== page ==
Entrees are the dishes served between any of the regular courses.
Croquettes are simply minced meat mixed with a thick sauce, then rolled into shape and fried. Any kind of cooked meat, fish, shell-fish, hard-boiled eggs, and some kinds of vegetables may be served as croquettes. Croquettes may be plain, using one kind of meat alone, or made richer by combining with it sweetbreads, brains, mushrooms, truffles, etc. Whatever meat mixture is used, the rules for sauce, molding, and frying are the same. The croquettes may be shaped like cylinders, pyramids or chops. The meat should be chopped very fine. (An "Enterprise Chopper" is recommended.) They should be very soft and creamy inside, and should be fried to a light golden color only. Serve them on a napkin and garnish with parsley.
This simple machine minces meat very fine, and is useful in making croquettes, forcemeat for stuffings, etc. Where meat having much fiber is put in the chopper, it soon becomes clogged. The end piece can then be taken off, and the fiber clinging to it, which stops the holes, be removed. In making timbales the meat put through the chopper in this way, and then pounded, will sometimes do without being passed through a sieve.
(To this amount of sauce add two cupfuls of meat).
1 tablespoonful of butter.
1 teaspoonful of onion-juice. 1 teaspoonful of salt. ¼ teaspoonful of pepper. Dash of cayenne.
Dash of nutmeg.
Put the cream or milk in a double boiler and scald it. Rub the butter and flour together. Take this paste on a spoon and stir it in the scalding milk until it is dissolved from the spoon, and the sauce has become thickened and consistent. Add the seasoning; then remove from the fire and stir in a beaten egg (the egg may be omitted if desired). Place it again on the fire for a minute to cook the egg, but do not let it boil, and add two cupfuls of meat minced very fine.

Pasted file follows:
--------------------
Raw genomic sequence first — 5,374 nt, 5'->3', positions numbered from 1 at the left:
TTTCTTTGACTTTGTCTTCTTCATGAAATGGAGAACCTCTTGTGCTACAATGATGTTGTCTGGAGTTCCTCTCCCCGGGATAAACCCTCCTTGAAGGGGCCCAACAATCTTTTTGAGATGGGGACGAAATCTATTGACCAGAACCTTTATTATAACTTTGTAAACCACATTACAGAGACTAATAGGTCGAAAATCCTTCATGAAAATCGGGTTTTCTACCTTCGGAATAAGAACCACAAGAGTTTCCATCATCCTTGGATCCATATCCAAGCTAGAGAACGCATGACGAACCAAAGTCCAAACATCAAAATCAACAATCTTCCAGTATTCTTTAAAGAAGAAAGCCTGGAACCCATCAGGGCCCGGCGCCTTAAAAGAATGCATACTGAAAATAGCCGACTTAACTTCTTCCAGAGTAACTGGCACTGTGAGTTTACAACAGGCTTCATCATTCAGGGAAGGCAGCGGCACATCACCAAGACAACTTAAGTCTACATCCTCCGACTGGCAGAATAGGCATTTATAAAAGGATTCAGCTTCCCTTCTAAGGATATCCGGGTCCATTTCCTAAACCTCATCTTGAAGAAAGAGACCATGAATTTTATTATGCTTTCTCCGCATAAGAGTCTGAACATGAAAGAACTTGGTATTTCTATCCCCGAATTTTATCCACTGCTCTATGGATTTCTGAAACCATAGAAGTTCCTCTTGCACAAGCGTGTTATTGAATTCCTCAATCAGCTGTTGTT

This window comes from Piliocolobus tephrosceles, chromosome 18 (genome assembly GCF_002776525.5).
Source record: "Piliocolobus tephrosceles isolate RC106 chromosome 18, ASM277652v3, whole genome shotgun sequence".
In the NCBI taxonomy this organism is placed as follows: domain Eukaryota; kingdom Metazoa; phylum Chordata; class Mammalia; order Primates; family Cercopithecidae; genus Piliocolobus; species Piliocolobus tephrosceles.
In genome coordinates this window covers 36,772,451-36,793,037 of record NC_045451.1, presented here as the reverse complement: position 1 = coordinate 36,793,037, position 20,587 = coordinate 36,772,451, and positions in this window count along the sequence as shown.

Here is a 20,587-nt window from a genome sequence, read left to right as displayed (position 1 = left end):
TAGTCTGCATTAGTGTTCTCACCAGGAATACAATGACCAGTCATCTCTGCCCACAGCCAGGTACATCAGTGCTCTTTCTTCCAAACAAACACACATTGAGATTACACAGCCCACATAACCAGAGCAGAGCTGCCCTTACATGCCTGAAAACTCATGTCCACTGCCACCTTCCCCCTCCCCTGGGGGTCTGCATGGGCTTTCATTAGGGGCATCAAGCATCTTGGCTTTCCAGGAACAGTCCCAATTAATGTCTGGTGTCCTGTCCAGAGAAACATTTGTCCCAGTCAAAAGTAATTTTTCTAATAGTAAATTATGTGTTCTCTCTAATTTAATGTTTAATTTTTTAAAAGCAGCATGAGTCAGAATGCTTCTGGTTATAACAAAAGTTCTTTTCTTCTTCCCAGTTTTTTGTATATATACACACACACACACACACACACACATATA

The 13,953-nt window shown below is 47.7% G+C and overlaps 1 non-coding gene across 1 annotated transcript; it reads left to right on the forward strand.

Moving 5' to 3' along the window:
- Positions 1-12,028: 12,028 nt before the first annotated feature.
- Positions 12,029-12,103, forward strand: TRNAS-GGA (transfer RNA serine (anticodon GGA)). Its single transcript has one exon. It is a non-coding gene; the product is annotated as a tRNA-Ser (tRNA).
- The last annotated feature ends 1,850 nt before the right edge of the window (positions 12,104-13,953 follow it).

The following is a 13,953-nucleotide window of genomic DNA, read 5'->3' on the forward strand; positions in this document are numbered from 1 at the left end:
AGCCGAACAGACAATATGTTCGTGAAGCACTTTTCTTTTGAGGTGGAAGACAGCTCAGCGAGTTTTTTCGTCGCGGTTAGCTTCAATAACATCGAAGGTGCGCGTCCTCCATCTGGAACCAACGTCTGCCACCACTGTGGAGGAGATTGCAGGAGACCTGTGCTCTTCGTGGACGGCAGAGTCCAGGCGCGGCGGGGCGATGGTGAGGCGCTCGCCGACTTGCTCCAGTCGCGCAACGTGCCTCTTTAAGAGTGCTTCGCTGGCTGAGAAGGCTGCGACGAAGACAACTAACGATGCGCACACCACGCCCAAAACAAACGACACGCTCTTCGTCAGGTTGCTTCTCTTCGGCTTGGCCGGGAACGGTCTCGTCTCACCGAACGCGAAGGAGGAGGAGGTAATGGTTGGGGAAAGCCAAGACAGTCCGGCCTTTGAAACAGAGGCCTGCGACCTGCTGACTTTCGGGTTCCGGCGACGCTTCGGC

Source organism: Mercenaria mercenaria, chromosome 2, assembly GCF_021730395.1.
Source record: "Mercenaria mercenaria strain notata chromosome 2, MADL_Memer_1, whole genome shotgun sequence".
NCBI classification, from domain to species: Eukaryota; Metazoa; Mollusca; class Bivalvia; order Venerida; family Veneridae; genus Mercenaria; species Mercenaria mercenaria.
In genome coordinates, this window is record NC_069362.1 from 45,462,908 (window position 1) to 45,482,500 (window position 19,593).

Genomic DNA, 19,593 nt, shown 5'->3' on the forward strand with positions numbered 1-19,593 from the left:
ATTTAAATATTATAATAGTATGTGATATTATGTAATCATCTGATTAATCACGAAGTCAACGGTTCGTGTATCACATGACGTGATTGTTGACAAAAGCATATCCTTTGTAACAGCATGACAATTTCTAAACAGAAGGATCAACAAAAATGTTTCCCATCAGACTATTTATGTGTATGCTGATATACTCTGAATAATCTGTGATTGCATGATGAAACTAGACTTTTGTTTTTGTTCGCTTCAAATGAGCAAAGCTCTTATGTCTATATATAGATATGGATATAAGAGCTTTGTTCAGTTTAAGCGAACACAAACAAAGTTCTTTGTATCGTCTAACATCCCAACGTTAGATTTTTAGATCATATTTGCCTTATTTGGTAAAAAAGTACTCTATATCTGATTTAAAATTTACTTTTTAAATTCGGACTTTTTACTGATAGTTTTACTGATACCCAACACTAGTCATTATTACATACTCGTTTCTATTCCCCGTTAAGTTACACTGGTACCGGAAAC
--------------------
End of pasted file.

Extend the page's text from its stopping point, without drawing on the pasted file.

Pour this mixture on a flat dish, and set it away for two or more hours. It will then be stiffened and can be easily molded. If a mixture is used which absorbs the sauce, add more than the quantity given in receipt. The softer the mixture, the more creamy, and therefore the better will be the croquettes, and if allowed to stand long enough the molding will not be difficult.
Take a tablespoonful of the mixture (this will make a croquette of the right size; large ones are likely to crack open in frying); roll it lightly between the hands into a ball. Have a plentiful supply of bread-crumbs spread evenly on a board; roll the ball lightly on the crumbs into the shape of a cylinder, and flatten each end by dropping it lightly on the board; put it in the egg (to each egg add one tablespoonful of water, and beat together), and with a spoon moisten the croquette completely with the egg) lift it out on a knife-blade, and again roll lightly in the crumbs. Have every part entirely covered, so there will be no opening through which the grease may be absorbed. Where a light yellow color is wanted, use fresh white crumbs grated from the loaf (or rubbed through a puree sieve) for the outside, and do not use the yolk of the egg. Coarse fresh crumbs are used for fish croquettes, which are usually made in the form of chops, or half heart shape. A small hole is pricked in the pointed end after frying, and a sprig of parsley inserted. For lobster croquettes a small claw is used instead of the parsley. Cracker-crumbs are used where a smooth surface is wanted. Have all the croquettes of perfectly uniform size and shape, and lay them aside on a dish, not touching one another, for an hour or more before frying. This will make the crust more firm.
The white of an egg alone may be used for egging them, but not the yolk alone. Whip the egg with the water, just enough to break it, as air-bubbles in the egg will break in frying, and let the grease penetrate.
Let the fat become smoking hot; then test it with a piece of bread. If the bread colors while you count forty (twenty seconds), it is right. It is well to put the frying-pot on the fire an hour before it is needed, so it will be hot, and ready to be raised quickly to the right degree. After dipping the frying-basket in the fat to grease it, lay in it four croquettes so that they do not touch one another, and immerse them in the fat. Cook only long enough to attain a delicate color. Let them drain a moment over the hot fat; then lift them from the basket with the hand (if done quickly the hand will not be burned) and place on a brown paper on the hot shelf or in the open oven until all are ready. Do not fry more than four at one time, as more would reduce the heat of the fat too much. Let the fat become smoking hot before each immersion of croquettes. Hang the basket on a long iron spoon so the hand will not be burned by the spattering fat.
CROQUETTES. (SEE PAGE 292).